Lacrosse is a team sport that originated in the St. Lawrence Valley area, around 1546. It is played with a small rubber ball, a long stick with a sort of basket at the end, and padding (it is a contact sport). The objective of the game is to shoot the ball into the other team’s goal, using the stick to pass, cradle and shoot. At first, the game was played on a distance of even several miles, and anywhere between 100 and 100000 players in a single game. The teams are now composed of ten players each, 3 of them are offense, 3 defense, 3 midfielders, that can go anywhere on the field, and one goalie, which is the heart of the team. In this essay I will focus on the physics that stand behind ...view middle of the document...
e. the tendency of an object to resist any change in its state of rest or motion. Centripetal force is force that counters the centrifugal force and keeps the object from going out of the circular path.
As you see in the centrifugal force diagram, if Walter (little guy) let go of the thing he is spinning, the thing would fly out on the path that is drawn, because the centripetal force is gone, and the only thing left is the centrifugal force and the force of inertia.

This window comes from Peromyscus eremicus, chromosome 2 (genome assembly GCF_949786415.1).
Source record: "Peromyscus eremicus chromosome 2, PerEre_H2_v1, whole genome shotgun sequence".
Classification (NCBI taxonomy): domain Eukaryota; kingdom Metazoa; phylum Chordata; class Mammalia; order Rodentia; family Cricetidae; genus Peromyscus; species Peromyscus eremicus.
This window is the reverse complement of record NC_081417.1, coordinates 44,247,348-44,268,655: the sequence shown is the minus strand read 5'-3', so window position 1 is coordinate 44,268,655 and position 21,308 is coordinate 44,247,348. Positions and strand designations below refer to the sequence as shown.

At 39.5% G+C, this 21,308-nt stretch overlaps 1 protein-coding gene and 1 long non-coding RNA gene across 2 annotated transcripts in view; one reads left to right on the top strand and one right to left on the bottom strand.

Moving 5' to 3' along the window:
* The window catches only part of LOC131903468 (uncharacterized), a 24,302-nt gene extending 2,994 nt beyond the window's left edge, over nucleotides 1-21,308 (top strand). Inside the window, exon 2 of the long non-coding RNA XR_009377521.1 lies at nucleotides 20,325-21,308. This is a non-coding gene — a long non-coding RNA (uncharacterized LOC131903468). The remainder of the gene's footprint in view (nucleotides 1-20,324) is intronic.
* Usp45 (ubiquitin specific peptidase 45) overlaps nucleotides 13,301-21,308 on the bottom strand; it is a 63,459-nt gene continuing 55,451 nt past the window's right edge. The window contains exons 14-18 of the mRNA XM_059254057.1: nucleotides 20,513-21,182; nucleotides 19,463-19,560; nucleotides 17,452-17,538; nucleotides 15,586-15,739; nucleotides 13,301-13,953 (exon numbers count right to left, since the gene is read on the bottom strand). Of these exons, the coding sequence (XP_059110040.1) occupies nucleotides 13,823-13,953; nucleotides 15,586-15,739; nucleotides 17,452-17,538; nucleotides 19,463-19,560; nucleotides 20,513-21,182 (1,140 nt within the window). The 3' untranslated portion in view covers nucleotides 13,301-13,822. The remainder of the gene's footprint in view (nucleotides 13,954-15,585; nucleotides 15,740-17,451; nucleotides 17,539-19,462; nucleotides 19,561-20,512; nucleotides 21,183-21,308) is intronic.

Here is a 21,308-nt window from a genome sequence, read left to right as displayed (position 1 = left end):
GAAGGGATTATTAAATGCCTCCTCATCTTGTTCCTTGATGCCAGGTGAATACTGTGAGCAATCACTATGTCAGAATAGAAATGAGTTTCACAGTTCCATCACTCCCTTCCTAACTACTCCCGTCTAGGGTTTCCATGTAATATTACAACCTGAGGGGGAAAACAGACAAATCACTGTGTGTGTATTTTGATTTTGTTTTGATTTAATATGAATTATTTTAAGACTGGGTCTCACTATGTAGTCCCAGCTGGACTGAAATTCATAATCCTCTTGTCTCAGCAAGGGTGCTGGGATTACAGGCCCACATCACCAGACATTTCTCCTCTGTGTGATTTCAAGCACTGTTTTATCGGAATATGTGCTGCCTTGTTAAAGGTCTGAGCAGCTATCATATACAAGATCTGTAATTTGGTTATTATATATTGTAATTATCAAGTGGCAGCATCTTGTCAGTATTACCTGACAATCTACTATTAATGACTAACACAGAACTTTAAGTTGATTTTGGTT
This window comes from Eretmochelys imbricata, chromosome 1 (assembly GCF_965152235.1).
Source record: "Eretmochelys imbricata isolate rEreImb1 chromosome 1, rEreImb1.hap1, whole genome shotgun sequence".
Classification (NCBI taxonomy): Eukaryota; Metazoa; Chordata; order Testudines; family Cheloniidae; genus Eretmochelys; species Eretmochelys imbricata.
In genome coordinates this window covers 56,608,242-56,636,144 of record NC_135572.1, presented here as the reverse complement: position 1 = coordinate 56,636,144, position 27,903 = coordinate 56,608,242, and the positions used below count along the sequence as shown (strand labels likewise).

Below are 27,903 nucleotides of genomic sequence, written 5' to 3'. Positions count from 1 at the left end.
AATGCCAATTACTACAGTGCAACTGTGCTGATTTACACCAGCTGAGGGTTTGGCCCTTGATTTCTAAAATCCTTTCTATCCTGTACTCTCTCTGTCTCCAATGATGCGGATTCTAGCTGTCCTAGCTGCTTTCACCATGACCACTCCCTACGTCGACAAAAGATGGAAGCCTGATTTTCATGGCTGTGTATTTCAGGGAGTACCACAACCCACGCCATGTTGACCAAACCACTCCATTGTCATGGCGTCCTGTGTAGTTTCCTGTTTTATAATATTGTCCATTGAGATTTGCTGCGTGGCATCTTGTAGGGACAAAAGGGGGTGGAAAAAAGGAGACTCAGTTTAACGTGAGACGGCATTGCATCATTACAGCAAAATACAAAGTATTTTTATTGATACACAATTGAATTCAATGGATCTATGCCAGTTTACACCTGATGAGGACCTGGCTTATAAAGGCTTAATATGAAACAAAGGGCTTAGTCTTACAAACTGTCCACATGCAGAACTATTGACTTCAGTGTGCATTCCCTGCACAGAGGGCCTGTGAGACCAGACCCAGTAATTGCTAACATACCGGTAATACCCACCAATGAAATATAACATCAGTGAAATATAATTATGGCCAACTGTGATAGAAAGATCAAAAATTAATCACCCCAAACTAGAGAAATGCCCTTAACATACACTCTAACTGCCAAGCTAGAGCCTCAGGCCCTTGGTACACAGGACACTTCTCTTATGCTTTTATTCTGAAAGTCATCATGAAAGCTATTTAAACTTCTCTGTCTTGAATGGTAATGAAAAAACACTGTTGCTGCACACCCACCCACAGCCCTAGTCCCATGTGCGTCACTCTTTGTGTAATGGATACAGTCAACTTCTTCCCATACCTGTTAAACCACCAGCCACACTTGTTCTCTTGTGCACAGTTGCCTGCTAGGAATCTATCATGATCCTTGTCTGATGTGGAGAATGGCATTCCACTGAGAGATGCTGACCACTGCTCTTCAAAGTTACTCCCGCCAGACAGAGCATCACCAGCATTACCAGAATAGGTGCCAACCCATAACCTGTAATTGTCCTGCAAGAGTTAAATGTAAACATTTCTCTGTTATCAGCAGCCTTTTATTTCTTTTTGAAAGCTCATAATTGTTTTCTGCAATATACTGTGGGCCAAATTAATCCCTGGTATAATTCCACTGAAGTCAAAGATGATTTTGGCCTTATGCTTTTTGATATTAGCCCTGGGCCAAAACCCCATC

This also applies to shooting and passing.
Shooting (also Passing)
When passing (or shooting), the “top” hand pushes the shaft, while the “bottom” hand pulls back on the shaft. This creates a lever with your arms and stick, where you top hand is the fulcrum. A player can increases the force of his shot by driving his foot into the ground (while running), because of the high amounts of friction, the player almost comes to a complete stop. The player uses his torso and hips to turn, thus converting the linear momentum of his run, into circular momentum. The world record for the fastest lacrosse shot was mad by lacrosse super-star Paul Rabil, which was measured at an amazing 111 mph (178.637 kph).
Projectile motion in Lacrosse